End result: On all wells bit/BHA were POH on elevators with no major wellbore issues recorded. Section 'picking up BHA to running tool pulled after cementing', delivery was best in class by a long shot, for region. 





  
Documents uploaded by user:
Shallow directional drilling..pdf
Companyrep
Drilling Specialist/Well Engineer/Training Consultant
Kingdom Drilling
Total Posts: 361
Join Date: 10/01/05
Chike, 

Besides casing wear are there other risks I should be looking at? If so how were these risks mitigated or eliminated. In addition is there any rule for max surface casing inclination.

What not yet highlighted is the importance of Geology/geoscience understanding. 
This is central to each and every set of well plans/engineering required. Ask yourself, What are you drilling through?
The two boundary conditions limits I generally consider for SE Asia environments (as exemplified in the Wentworth scale attached) are:

100% shallow Clay drilling intervals that are the most tolerant to angle vs sand for example. (Ref. Wentworth scale attached)

Case study: Jack up in 90's; supervising a 17 /2 wellbore offshore Malaysia directionally drilling (with a motor and bent sub) at 200-250ft/hr** (with seawater) building up to 55 deg drilling 100% clay to approx. 5,500ft AHD (3000ft TVD). Note: Only grey water being observed at shaker (as clay disperses). At section depth rig displaced to a simply 9.3ppg WBM, POH on elevators to then run and cemented casing.

Key point if clay is fractured often a fracture extension can and will result. So its not the end if a pack-off etc event should and can result.

**Drilling rate was limited as Rig had limited pump rate and this was driving max permissible ROP before 4-6% cuttings concentrations (issues would result). > than 4-6% concentration soft clay problems (mud rings, balling, pack off etc) thereafter can typically result.

IN CLAY dominant sections (as typically drilled in SE Asia) high angle with fewer casing string wells (slender wells) are often feasible and readily drilled.

Drilling 100% Sand is the flip side of tolerance to clay. (Ref Wentworth scale attached). This cannot generally be drilled with seawater alone. If sand is fractured it cannot be healed
There will a defined limit (angle) therefore to what each section interval will take. General rule of thumb for mud weight is also that 0.5ppg per 30degress of inclination is needed.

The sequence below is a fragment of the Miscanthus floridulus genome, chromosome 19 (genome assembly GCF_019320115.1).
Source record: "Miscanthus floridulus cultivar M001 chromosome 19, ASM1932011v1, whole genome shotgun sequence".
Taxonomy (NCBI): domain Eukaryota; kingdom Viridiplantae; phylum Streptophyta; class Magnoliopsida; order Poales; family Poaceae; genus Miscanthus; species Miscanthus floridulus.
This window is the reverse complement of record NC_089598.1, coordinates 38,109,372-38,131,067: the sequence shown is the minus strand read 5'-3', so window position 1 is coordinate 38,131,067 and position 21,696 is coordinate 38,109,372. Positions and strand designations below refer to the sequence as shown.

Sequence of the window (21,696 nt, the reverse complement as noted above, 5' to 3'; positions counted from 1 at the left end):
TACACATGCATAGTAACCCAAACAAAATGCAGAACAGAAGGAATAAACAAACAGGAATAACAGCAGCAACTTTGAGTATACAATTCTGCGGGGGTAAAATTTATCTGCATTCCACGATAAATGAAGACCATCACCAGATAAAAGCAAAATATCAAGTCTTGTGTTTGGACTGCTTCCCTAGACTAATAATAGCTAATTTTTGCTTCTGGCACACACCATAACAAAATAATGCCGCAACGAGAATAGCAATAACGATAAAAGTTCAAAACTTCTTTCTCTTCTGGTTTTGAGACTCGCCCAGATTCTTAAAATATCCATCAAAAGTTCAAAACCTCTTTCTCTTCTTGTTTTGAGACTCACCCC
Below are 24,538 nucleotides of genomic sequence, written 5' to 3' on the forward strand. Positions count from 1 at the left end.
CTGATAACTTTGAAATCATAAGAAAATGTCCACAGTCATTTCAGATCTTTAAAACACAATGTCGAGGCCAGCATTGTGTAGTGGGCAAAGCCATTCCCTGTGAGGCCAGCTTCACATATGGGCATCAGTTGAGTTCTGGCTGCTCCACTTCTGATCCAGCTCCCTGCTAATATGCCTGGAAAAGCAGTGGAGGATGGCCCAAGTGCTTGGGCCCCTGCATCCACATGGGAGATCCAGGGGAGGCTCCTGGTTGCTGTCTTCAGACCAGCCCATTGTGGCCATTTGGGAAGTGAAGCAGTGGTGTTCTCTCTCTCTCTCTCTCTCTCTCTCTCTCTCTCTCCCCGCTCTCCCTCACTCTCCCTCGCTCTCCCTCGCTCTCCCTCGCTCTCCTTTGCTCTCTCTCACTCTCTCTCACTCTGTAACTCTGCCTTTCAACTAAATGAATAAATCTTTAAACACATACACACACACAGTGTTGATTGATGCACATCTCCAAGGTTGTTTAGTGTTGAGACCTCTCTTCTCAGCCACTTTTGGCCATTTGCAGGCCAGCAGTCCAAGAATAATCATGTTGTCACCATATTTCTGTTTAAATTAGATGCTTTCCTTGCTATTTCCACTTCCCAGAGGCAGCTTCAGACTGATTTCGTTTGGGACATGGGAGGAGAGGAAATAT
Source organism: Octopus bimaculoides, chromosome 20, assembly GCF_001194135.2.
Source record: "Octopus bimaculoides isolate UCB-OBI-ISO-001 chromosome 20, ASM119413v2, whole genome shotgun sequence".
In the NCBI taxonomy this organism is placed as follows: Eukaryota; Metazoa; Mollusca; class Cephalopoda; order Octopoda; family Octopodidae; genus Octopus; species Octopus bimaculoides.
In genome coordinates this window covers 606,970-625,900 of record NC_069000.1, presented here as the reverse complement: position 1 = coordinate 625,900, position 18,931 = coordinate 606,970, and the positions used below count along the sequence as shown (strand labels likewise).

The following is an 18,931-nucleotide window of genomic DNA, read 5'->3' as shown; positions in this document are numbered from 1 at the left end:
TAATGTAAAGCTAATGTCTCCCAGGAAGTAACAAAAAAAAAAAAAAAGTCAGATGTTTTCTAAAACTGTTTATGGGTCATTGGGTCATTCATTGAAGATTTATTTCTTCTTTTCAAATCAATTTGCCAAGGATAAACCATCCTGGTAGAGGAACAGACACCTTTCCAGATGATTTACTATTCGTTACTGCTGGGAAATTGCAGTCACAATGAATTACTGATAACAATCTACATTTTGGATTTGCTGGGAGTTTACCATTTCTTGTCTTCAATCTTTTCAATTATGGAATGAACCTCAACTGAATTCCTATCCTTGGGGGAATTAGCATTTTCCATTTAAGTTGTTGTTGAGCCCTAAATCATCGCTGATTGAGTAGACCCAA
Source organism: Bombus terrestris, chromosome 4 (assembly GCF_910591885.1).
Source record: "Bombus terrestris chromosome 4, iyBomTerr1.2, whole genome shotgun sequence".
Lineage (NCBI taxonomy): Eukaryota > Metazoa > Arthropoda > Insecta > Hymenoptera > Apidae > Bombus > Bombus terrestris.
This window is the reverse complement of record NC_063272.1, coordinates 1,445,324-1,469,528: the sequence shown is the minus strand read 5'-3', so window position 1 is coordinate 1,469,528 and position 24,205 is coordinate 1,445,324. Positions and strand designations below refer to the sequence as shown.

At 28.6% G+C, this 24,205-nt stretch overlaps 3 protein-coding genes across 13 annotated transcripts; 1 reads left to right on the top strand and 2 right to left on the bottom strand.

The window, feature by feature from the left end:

So in the same 17 1/2" wellbore as case study above, one would need to drill with a mud system and build weight in small step-up -stages as wellbore inclination increased (to combat sand instability.) At a safe threshold value casing would need to be run and set.    

Bottom line is more casing strings are likely required or mud weight and wellbore stability management needs to be fully understood.  

Hole size is critical. 
For example 26in and 17 1/2" wellbore are two completely different sets of challenges. 17 1/2" generally more favourable at a lot less risk. So one again has to know understand and be able to work out where drilling operating, tripping limits etc are? 

Best planning engineering and well operating delivery practices?
For all of the above People and best practice are central to the successful delivery of these wellbore as planned. Try and find a best in class well and one where problems resulted and try and figure out why one succeeded and why other failed. note: Mud /drilling logs generally provide all the answer so try and get a hold on these.

Peer review /assist.
Once you have a base case plan get a peer to review and assist accordingly.

Wishing you every success.

 
Documents uploaded by user:
Wentworth-Grain-Size-Chart.pdf
bennyfmc
Drilling Engineer
SPREADAssociates
Total Posts: 10
Join Date: 03/03/16
We've been work also with ERD well that require inclination from the conductor in order to create less DLS on below. What we've been using is Deviated Drive Shoe. Frank's Hammer services can support you with the equipment.

Basically its a drive shoe that have some offset so it will create inclination as you drive it. Some issue need to consider are :

1. Need to adjust the direction before you drive it. Usually we ask DD to orient it.